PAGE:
As panting will change the electrolyte balance, electrolyte solutions can be added to the drinking water to help mitigate some of this loss. The added electrolytes will replace the ones that have been lost and restore pH balance. Much in the same way a dehydrated person should be given some sort of salt (potato chips, or salt added to their water) and water Addition of electrolytes will also stimulate water consumption. Chickens should also be fed during the cooler parts of the day, such as very early in the morning. When chickens digest feed, their metabolism increases, produces heat and therefore increases their body temperature.
Keep a clean house
Also you will want to check the roof of your coop. Is it bright and shiny or dull? A bright shiny roof will reflect several times more sunlight and heat than a dull or dusty roof and lower coop temperature by several degrees.
Remove litter on a regular basis, decomposition of built up litter can produce heat. Litter in a house will compost at some level and as we know the microbial processes of decomposition produces heat. Removal of litter will also reduce moisture in the coop, potentially lowering relative humidity. Plant grass around the house, as grass can absorb heat from the sun, whereas bare ground can actually reflect heat into the house.
Move that air
Another source of reducing heat—and possibly the greatest—is through proper ventilation. The best and most effective method of cooling poultry houses is through air movement and wind-chill.
Air movement will remove hotter, moister air from the house and replace it with cooler drier air. Hot air will collect and stagnate in the house. As birds breathe, excrete waste, and water evaporates from the drinkers (if using an open bell-type drinker) the relative humidity in the house will increase, making the temperature feel even warmer and reducing the effectiveness of panting. A proper ventilation system will remove hot air and humidity.
Creating moving air can be done in two ways; natural or artificial. For natural ventilation and air movement, we will be using the prevailing winds of the area to move air in and out of the house. To do this requires a little planning ahead. Thinking about your farm, which way does the wind typically blow? Does it blow west to east or north to south or any other direction? Once you know the direction, your house can be oriented to allow for maximum air flow.
You will want to install windows on the sides with the prevailing winds and on the opposite side of the house. For instance, if the wind blows primarily west to east, you would want to install windows on the west and east sides. Artificial ventilation would require installing fans to pull or push air through the house, and would be somewhat impractical for small coops. If going this route your best option would be a window fan that would help pull air through the coop. You can also mount a wind turbine on the roof of the house, when the wind is blowing these can generate a significant amount of air flow.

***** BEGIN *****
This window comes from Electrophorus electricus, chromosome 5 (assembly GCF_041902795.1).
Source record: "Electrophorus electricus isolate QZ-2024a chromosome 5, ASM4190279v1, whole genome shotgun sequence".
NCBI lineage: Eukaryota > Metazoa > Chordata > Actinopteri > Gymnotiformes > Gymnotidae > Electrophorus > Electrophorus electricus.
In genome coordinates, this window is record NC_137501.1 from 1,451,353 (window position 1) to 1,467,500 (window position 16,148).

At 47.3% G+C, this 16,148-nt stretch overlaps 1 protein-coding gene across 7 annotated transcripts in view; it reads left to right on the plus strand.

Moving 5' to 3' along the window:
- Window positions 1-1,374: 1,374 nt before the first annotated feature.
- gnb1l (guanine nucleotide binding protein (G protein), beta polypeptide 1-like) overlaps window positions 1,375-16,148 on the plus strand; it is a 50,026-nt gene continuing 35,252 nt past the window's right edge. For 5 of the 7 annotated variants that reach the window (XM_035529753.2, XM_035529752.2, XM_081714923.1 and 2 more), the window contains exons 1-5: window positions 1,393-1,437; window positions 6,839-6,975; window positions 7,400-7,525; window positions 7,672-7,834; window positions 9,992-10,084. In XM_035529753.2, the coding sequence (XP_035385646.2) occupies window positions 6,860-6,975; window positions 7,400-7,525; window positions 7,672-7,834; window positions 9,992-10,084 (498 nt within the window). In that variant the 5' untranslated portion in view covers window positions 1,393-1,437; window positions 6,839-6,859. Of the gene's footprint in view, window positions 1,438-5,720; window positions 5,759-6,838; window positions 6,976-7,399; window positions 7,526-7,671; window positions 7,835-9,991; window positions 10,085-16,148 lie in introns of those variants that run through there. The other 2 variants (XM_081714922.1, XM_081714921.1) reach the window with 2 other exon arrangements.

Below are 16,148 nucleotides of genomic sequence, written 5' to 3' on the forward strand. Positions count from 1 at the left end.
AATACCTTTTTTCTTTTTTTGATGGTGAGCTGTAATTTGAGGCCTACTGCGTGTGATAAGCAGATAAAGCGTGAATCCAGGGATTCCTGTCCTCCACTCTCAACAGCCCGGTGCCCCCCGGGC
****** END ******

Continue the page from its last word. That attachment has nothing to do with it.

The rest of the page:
The final question to ponder is how much ventilation or air flow do I need? Well, probably more than you think. For winds below 5 mph, there is really no felt difference, but a 10 mph wind velocity can decrease temperature by about 10° F. According to the Beaufort wind force scale, used to measure wind speeds, a 10 mph velocity would be considered a gentle breeze—small flags will be extended and leaves will rustle.
The inside of a chicken coop can build up massive amounts of heat, moisture and ammonia throughout the day. A few holes in the walls will not suffice. Openings should be at least 1’ x 3’ to allow for sufficient amount of air movement.
To wrap things up, even though its summer and temperatures are on the rise there are some very easy and effective ways to help your chickens manage their body temperatures. Remember, the key is keeping your chickens in their TNZ. Keep them comfortable and you will reduce stress and increase productivity and health of your flock.
About the author
Dr. Zac Williams’ current role is poultry science instructor at Tennessee Technological University. He currently serves as poultry specialist for the state of Tennessee, addressing problems and educating farmers of both large- and small-scale poultry. He has also laid the groundwork for the new poultry science program and research center at the university.